The big question in the California elections community these days is whether we will have a special election this Fall. California Governor Arnold Schwarzenegger has several initiatives he is qualifiying for the ballot, and, as governor, has the authority to call a special election when an initiative qualifies. The Governor's proposals are not the only measures that have qualified for the ballot -- there are several other initiatives that have been qualified or are pending signature verification. (See the Secretary of State's Initiative Update for more details.)
One of the main incentives for the Governor to call a special election rather than wait for the June 2006 statewide primary is that he wants a redistricting of California's political districts prior to that election. There's a considerable amount of debate about whether that's feasible. (See the California Association of Clerks and Election Officials' analysis for an explanation of the obstacles.)
Now comes a new statewide survey, from the Public Policy Institute of California, which finds that California voters, by a 2-1 margin oppose a Fall special election.
Here are excerpts from John Wildermuth's article about the survey in today's San Francisco Chronicle:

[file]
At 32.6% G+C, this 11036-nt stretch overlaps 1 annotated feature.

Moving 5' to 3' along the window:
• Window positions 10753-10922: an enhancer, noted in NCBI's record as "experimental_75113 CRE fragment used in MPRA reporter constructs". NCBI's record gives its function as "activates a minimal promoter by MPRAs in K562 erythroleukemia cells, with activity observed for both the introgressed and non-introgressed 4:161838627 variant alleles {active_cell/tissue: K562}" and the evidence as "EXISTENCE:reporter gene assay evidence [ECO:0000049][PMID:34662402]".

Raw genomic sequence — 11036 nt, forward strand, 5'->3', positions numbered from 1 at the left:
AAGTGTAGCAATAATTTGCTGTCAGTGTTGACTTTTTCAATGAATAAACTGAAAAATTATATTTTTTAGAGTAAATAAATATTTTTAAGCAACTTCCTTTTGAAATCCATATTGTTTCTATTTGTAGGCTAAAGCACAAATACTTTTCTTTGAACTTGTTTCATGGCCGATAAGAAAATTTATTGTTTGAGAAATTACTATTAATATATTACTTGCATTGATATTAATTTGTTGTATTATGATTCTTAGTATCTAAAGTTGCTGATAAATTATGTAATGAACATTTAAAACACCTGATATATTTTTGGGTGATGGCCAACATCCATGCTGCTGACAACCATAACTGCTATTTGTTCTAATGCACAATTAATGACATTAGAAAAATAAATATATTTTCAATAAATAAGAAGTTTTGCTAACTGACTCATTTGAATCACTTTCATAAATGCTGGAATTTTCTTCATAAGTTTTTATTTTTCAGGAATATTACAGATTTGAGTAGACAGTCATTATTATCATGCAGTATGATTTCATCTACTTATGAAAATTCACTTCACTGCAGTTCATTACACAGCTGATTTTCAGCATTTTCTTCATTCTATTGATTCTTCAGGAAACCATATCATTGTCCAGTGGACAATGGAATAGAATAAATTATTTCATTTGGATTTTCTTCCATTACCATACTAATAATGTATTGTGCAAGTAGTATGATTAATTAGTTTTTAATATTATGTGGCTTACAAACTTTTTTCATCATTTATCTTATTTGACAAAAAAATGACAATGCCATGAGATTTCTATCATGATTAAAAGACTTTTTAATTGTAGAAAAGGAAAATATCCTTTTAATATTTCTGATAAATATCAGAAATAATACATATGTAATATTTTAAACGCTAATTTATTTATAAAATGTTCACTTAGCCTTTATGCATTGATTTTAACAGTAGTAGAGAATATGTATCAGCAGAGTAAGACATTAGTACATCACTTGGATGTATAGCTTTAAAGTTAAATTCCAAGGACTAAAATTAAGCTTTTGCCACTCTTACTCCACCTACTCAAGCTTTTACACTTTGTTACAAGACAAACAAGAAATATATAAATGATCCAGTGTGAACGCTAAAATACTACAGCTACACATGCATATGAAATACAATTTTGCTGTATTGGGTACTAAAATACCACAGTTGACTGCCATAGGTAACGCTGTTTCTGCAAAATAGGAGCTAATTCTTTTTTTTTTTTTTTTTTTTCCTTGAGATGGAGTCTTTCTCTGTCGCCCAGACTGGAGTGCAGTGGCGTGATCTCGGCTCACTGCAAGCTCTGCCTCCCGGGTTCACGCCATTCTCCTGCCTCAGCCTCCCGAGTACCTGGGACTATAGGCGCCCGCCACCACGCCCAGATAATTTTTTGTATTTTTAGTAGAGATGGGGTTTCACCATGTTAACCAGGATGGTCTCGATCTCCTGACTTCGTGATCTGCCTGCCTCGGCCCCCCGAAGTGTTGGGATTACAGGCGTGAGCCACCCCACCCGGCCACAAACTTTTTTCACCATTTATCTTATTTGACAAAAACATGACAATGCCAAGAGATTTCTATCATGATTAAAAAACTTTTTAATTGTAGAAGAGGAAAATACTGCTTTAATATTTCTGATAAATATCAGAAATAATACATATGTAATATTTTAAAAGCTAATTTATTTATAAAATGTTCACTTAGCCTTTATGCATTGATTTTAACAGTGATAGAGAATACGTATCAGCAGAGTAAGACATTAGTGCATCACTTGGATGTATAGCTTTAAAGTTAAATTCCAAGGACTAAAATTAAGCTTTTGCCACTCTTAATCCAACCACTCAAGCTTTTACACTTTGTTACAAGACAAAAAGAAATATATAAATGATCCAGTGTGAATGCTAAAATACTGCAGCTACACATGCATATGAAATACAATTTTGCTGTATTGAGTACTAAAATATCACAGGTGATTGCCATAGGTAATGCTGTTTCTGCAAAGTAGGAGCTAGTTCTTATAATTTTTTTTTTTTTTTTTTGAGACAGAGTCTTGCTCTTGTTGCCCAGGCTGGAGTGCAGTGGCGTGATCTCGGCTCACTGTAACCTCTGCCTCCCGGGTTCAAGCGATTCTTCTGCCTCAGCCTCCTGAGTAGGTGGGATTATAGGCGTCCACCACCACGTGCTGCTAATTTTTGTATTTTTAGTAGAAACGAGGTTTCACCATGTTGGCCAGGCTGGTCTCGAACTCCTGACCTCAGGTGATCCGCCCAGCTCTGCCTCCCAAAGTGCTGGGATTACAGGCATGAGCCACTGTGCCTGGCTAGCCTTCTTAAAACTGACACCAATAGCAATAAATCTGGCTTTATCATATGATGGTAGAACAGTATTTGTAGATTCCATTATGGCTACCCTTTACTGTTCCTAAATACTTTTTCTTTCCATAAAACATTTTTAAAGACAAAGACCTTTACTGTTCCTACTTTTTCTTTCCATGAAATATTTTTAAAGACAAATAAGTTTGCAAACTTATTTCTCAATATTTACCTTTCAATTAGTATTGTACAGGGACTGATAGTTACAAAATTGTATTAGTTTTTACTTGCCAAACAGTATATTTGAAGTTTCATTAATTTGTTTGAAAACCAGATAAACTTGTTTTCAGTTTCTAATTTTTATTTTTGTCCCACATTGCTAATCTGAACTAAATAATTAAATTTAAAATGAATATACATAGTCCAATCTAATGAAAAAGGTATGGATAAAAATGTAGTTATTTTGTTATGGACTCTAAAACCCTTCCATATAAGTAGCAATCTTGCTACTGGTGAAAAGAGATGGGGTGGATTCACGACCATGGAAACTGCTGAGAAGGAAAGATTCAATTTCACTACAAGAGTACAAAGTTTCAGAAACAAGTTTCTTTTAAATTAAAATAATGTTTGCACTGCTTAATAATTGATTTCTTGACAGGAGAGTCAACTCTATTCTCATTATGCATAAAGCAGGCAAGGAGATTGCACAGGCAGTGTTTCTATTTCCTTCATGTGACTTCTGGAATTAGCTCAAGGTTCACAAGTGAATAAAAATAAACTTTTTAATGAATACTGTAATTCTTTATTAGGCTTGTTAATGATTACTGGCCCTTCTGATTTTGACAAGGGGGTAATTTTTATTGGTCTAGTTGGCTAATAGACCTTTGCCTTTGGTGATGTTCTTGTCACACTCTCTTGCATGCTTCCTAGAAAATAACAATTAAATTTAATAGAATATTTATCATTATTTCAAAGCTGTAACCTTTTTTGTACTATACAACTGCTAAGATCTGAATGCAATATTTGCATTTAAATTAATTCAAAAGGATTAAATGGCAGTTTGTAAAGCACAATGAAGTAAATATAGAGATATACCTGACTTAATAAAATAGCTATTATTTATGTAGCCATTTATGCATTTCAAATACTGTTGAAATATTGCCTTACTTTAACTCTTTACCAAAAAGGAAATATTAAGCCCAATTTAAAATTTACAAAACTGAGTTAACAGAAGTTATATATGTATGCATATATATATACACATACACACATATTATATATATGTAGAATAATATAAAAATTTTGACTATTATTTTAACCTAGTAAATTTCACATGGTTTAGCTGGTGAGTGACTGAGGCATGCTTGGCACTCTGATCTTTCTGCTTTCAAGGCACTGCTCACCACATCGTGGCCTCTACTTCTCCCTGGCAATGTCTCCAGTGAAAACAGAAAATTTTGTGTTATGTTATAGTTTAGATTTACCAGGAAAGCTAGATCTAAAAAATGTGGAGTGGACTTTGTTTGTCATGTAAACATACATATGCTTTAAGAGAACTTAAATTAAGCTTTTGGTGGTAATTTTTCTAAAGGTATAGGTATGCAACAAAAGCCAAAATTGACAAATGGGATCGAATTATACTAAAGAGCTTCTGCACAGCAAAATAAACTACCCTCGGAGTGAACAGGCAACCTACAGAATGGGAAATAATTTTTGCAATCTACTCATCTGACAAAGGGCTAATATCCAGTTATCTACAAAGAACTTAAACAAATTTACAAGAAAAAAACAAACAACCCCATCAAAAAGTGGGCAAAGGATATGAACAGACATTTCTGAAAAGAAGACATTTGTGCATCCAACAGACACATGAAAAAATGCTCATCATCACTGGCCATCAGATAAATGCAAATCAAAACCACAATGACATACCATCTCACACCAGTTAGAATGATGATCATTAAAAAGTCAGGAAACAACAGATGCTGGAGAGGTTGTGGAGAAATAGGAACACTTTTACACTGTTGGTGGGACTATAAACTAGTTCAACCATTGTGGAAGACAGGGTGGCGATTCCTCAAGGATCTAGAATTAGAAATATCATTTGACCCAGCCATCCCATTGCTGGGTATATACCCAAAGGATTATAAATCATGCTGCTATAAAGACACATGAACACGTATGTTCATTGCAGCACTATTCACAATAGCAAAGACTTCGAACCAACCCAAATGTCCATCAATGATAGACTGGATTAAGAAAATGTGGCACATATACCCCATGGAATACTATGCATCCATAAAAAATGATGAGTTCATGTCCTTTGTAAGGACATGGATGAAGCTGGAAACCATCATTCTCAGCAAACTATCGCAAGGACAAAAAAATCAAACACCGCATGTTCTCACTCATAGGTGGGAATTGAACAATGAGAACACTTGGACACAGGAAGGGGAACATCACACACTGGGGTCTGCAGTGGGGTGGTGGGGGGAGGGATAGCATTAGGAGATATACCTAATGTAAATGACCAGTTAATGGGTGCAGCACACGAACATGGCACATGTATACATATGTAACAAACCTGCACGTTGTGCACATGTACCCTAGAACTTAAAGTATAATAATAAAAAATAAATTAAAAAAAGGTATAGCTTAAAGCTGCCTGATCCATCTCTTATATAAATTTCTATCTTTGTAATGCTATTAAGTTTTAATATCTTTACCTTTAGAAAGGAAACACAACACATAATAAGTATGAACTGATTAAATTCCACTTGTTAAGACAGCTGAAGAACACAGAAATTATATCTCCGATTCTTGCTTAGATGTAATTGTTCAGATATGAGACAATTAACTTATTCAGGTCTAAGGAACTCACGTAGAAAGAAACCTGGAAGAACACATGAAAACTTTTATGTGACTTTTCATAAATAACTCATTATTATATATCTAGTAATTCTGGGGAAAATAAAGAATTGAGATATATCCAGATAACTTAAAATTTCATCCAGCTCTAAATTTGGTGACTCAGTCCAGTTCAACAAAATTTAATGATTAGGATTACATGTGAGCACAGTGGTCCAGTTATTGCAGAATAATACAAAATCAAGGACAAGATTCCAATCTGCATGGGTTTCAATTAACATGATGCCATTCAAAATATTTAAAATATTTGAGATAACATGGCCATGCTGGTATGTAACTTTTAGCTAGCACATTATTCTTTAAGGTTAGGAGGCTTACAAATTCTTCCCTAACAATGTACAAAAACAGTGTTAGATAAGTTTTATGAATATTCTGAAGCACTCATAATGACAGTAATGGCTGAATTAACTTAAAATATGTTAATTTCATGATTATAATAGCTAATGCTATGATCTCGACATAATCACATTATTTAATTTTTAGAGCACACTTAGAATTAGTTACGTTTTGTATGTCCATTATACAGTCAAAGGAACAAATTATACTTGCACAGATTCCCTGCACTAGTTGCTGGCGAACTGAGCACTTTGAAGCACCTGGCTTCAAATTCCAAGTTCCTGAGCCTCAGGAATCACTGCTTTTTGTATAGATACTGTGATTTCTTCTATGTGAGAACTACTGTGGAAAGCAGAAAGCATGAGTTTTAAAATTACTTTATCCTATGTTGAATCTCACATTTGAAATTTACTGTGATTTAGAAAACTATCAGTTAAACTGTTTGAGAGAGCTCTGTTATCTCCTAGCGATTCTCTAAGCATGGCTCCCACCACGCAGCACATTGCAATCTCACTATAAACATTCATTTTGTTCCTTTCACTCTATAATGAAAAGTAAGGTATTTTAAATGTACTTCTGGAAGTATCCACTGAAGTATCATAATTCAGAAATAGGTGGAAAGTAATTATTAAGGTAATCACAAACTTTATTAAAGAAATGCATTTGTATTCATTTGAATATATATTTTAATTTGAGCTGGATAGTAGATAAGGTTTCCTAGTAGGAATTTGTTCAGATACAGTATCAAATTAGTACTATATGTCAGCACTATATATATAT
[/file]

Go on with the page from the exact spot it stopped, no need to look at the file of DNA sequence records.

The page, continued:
If Gov. Arnold Schwarzenegger calls a special election this November, he will have to face voters angry at the prospect of yet another statewide ballot, a new poll showed today.
By a nearly 2-to-1 ratio, California adults would rather see Schwarzenegger's government reform plan go on the ballot for the scheduled June 2006 primary election than this fall.
"Since January, we have seen the support for a special election drop by 12 percentage points,'' said Marc Baldassare, director of the Public Policy Institute of California poll. "The more (voters) have heard about the governor's initiatives, the less they are convinced this is something we need to do this year.''
The governor and his allies have initiatives on redistricting, teacher tenure and the state budget nearly ready to go on a special election ballot. Schwarzenegger must decide by June 13 whether he wants to call that election for Nov. 8.
Schwarzenegger won't have an easy time getting voters behind his initiative efforts. On redistricting, for example, while 41 percent of likely voters support his effort to take it out of the hands of the Legislature and give it to a neutral panel of retired judges, 40 percent oppose the plan.
"It's a pretty disappointed group of Californians in this poll,'' said Baldassare. "They're unhappy with the governor and the Legislature and not happy with the way the state is heading.''